INSTEAD and IRAD – What have we learned?
The preliminary conclusion of the INSTEAD study, presented by Dr Christoph Nienaber, Germany, is that for uncomplicated type B dissection a primary strategy of tailored anti-hypertensive medical treatment and serial imaging is justified, with deferred stentgraft implantation as an option for patients failing to respond to medical management.
Nienaber said that it is known the majority of deaths after hospitalisation with acute type B dissection occur within the first seven days. He added that what is not known is, after presentation, which medically treated patients are at increased risk of abrupt or accelerated deterioration (early) or developing an important complication (late) that might potentially benefit from endograft management during initial hospitalisation. He pointed that, in the IRAD registry, TEVAR improves survival in acute complicated type B dissection but that randomised data are needed for support this notion.
Dr Matthew Thompson added that EVAR of chronic dissections are technically possible but there is little data to support use in long-term, new techniques reveal alarming gap in disease definition, and longitudinal studies will define role.
ADSORB trial update
Dr Jan Brunkwall, University Hospital Cologne, Germany, presented an update on the Trial Comparing Endografting with Best Medical Treatment (BMT) for Acute Type B Aortic Dissections (ADSORB). According to Brunkwall, due to refinement of the protocol and safety issues study centres have just been initiated so that enrollment may start.
The European study is designed with 250 patients, randomised in two groups. The inclusion criteria are presence of acute (symptom onset to diagnosis ?14 days) uncomplicated type B aortic dissection. The test group (n=125) will have BMT and the Gore TAG device; the control group (n=125) will have BMT alone. The primary outcome will measure composite of false lumen thrombosis, aortic rupture, and aortic dilatation. ADSORB will have three years of follow-up, which will be evaluated by CT, chest X-ray and BP monitor.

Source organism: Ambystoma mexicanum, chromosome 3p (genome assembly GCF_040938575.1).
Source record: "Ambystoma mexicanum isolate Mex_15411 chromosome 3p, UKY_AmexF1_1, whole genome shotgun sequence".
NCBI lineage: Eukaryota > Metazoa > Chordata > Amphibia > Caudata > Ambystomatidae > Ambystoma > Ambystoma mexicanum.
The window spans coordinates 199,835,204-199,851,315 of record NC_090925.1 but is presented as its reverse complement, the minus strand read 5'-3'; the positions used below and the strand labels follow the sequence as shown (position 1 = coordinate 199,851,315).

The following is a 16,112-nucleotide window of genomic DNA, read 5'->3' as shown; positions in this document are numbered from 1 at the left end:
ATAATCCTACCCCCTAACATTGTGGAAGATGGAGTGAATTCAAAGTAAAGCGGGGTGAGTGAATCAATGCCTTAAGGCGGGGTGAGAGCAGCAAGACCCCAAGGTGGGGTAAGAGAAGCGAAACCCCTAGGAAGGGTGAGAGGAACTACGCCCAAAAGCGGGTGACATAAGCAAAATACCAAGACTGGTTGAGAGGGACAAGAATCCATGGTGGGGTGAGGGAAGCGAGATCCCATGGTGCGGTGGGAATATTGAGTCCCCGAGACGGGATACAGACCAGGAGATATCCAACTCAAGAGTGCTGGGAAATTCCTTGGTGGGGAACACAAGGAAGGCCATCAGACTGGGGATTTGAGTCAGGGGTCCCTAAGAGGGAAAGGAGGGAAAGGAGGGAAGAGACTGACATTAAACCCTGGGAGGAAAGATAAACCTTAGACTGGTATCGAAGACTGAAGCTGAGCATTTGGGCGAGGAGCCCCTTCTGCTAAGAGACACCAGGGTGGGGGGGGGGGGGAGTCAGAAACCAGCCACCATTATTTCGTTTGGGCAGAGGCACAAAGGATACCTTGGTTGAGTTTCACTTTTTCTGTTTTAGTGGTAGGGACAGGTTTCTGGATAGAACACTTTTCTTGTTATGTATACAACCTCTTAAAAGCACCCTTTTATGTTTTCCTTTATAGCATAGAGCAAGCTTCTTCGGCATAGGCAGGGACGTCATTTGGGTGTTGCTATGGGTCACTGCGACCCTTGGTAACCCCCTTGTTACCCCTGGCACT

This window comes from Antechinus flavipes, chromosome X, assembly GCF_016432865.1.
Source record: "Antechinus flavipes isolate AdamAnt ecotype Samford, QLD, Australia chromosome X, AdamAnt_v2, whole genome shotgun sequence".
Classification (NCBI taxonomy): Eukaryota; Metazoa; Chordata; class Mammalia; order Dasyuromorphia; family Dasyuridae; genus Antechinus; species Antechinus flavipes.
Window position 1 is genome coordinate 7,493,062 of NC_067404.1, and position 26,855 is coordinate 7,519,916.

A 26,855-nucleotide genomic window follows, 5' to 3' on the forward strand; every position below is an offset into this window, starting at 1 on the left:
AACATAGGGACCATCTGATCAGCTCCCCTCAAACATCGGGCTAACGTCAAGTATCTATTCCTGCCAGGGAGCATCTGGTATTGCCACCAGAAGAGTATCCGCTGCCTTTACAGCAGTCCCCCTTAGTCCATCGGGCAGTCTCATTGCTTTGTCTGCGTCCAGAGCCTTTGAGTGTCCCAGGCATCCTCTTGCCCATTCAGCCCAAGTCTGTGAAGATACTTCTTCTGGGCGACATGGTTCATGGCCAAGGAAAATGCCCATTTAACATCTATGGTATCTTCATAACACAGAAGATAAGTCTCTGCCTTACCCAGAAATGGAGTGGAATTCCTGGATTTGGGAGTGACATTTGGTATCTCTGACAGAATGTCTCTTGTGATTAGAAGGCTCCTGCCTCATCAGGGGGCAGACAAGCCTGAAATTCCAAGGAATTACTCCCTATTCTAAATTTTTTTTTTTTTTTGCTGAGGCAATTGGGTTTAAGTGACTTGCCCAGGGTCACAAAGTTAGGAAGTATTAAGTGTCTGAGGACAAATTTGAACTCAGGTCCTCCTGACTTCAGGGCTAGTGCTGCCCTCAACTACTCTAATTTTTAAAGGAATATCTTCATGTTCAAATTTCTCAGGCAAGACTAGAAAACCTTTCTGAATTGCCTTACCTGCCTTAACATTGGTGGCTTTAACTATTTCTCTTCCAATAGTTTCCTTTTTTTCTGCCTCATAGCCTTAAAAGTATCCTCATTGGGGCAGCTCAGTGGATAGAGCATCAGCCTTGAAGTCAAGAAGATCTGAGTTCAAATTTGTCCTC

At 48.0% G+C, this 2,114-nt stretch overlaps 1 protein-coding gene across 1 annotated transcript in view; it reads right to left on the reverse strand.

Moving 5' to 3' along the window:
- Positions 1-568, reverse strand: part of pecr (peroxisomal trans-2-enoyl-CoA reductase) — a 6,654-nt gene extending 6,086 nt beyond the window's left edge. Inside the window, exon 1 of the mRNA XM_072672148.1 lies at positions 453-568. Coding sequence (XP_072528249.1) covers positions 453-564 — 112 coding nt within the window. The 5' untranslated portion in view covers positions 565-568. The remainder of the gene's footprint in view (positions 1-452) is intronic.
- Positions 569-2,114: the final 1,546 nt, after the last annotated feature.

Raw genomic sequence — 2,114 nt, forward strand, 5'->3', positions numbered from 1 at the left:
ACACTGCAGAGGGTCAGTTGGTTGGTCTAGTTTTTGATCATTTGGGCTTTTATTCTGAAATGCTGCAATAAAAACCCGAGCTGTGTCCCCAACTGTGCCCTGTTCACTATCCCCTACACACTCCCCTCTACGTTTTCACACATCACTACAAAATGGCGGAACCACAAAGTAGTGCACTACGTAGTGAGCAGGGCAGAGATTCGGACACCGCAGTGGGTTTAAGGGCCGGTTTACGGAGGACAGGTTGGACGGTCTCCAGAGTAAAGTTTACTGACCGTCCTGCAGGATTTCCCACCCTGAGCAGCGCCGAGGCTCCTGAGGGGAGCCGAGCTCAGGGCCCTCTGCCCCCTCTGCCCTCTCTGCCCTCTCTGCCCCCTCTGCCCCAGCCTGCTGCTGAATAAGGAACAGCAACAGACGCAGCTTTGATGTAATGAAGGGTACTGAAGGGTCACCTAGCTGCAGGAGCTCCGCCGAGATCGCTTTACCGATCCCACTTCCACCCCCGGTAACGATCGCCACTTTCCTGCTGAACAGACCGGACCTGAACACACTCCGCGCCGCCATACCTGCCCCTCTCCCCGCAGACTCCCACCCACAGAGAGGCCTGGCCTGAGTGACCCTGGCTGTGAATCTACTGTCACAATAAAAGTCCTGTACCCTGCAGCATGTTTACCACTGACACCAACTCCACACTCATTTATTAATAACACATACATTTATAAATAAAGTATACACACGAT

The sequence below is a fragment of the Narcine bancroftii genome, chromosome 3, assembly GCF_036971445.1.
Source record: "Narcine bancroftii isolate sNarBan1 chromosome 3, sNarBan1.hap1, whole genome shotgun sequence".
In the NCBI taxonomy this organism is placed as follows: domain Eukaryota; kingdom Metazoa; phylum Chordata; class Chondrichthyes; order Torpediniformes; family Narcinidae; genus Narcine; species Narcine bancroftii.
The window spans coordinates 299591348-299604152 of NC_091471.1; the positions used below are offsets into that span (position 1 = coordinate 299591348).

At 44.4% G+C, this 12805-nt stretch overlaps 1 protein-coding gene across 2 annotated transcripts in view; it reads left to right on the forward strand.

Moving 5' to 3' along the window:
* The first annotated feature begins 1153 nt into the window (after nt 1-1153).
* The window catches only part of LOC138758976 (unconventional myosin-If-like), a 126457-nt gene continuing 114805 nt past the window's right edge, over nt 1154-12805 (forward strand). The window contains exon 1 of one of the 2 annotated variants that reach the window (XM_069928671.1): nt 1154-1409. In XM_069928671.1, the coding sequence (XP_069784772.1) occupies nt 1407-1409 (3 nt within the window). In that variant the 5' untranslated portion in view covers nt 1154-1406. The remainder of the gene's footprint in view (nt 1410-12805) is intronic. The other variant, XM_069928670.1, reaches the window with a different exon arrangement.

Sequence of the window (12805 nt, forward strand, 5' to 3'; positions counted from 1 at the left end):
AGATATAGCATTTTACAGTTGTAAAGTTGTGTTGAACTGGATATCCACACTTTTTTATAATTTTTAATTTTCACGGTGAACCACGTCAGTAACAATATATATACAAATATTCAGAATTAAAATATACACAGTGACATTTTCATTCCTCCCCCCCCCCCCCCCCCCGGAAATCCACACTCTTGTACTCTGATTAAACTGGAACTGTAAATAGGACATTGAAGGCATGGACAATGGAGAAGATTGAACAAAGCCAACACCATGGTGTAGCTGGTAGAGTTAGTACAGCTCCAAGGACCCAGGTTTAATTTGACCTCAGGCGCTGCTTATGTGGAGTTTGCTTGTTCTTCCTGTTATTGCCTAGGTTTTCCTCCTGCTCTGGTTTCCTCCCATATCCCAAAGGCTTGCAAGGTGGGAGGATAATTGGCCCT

STABLE trial update
An update on the STABLE trial (Study for Thoracic Aortic Type B Dissection using EndoLuminal Repair), conducted in the US, was presented by Dr Joseph Lombardi, Thomas Jefferson University Hospital, Philadelphia. He presented the dissection stents mode of action: maximise true lumen diameter/patency, altered false lumen flow dynamics, reduction of flap mobility, alleviates obstruction, potentially enhances false lumen thrombosis, long-term remodelling of true lumen, options for further intervention if needed.
The downside is that long-term data for metal stents in a dissected field is lacking, medium and long-term follow-up is needed and secondary/tertiary procedures may be needed to achieve goals. One of the conclusions is that petticoat concept for type B aortic dissection has advantages for patients with persistent obstruction after primary entry point coverage.
The STABLE trial uses the Zenith Dissection Endovascular System, from Cook.